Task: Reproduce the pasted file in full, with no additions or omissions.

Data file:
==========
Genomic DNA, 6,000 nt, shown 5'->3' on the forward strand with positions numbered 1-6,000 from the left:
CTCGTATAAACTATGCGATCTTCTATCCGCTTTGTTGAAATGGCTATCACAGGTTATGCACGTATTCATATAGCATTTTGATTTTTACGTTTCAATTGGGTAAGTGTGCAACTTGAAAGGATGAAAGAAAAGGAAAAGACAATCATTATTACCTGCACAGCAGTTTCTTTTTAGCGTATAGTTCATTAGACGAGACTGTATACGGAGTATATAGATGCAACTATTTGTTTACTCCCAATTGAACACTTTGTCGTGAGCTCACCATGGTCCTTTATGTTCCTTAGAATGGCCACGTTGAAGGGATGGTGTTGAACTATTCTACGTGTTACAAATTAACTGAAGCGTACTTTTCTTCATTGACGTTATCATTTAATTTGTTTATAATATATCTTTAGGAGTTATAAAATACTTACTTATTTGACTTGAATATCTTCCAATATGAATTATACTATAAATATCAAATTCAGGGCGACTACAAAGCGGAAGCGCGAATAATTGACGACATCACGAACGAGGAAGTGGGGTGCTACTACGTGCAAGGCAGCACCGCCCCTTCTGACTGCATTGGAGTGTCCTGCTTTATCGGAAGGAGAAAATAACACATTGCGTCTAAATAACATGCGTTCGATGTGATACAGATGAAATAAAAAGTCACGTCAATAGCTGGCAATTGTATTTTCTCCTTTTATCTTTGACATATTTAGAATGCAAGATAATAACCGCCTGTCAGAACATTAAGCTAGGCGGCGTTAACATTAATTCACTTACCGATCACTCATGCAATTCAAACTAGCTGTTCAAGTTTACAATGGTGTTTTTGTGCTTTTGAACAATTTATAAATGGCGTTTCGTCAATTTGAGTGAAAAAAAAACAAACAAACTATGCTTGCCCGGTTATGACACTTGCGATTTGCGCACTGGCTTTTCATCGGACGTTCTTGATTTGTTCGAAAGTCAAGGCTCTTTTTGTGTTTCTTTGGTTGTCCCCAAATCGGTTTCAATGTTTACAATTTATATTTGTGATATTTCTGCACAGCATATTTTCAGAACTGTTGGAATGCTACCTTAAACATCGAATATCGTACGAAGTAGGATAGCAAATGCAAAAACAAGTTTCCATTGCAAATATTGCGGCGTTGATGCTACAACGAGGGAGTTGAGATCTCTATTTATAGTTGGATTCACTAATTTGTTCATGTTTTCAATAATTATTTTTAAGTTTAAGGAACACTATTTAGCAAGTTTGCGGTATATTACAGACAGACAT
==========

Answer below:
Genomic DNA, 6,000 nt, shown 5'->3' on the forward strand with positions numbered 1-6,000 from the left:
CTCGTATAAACTATGCGATCTTCTATCCGCTTTGTTGAAATGGCTATCACAGGTTATGCACGTATTCATATAGCATTTTGATTTTTACGTTTCAATTGGGTAAGTGTGCAACTTGAAAGGATGAAAGAAAAGGAAAAGACAATCATTATTACCTGCACAGCAGTTTCTTTTTAGCGTATAGTTCATTAGACGAGACTGTATACGGAGTATATAGATGCAACTATTTGTTTACTCCCAATTGAACACTTTGTCGTGAGCTCACCATGGTCCTTTATGTTCCTTAGAATGGCCACGTTGAAGGGATGGTGTTGAACTATTCTACGTGTTACAAATTAACTGAAGCGTACTTTTCTTCATTGACGTTATCATTTAATTTGTTTATAATATATCTTTAGGAGTTATAAAATACTTACTTATTTGACTTGAATATCTTCCAATATGAATTATACTATAAATATCAAATTCAGGGCGACTACAAAGCGGAAGCGCGAATAATTGACGACATCACGAACGAGGAAGTGGGGTGCTACTACGTGCAAGGCAGCACCGCCCCTTCTGACTGCATTGGAGTGTCCTGCTTTATCGGAAGGAGAAAATAACACATTGCGTCTAAATAACATGCGTTCGATGTGATACAGATGAAATAAAAAGTCACGTCAATAGCTGGCAATTGTATTTTCTCCTTTTATCTTTGACATATTTAGAATGCAAGATAATAACCGCCTGTCAGAACATTAAGCTAGGCGGCGTTAACATTAATTCACTTACCGATCACTCATGCAATTCAAACTAGCTGTTCAAGTTTACAATGGTGTTTTTGTGCTTTTGAACAATTTATAAATGGCGTTTCGTCAATTTGAGTGAAAAAAAAACAAACAAACTATGCTTGCCCGGTTATGACACTTGCGATTTGCGCACTGGCTTTTCATCGGACGTTCTTGATTTGTTCGAAAGTCAAGGCTCTTTTTGTGTTTCTTTGGTTGTCCCCAAATCGGTTTCAATGTTTACAATTTATATTTGTGATATTTCTGCACAGCATATTTTCAGAACTGTTGGAATGCTACCTTAAACATCGAATATCGTACGAAGTAGGATAGCAAATGCAAAAACAAGTTTCCATTGCAAATATTGCGGCGTTGATGCTACAACGAGGGAGTTGAGATCTCTATTTATAGTTGGATTCACTAATTTGTTCATGTTTTCAATAATTATTTTTAAGTTTAAGGAACACTATTTAGCAAGTTTGCGGTATATTACAGACAGACAT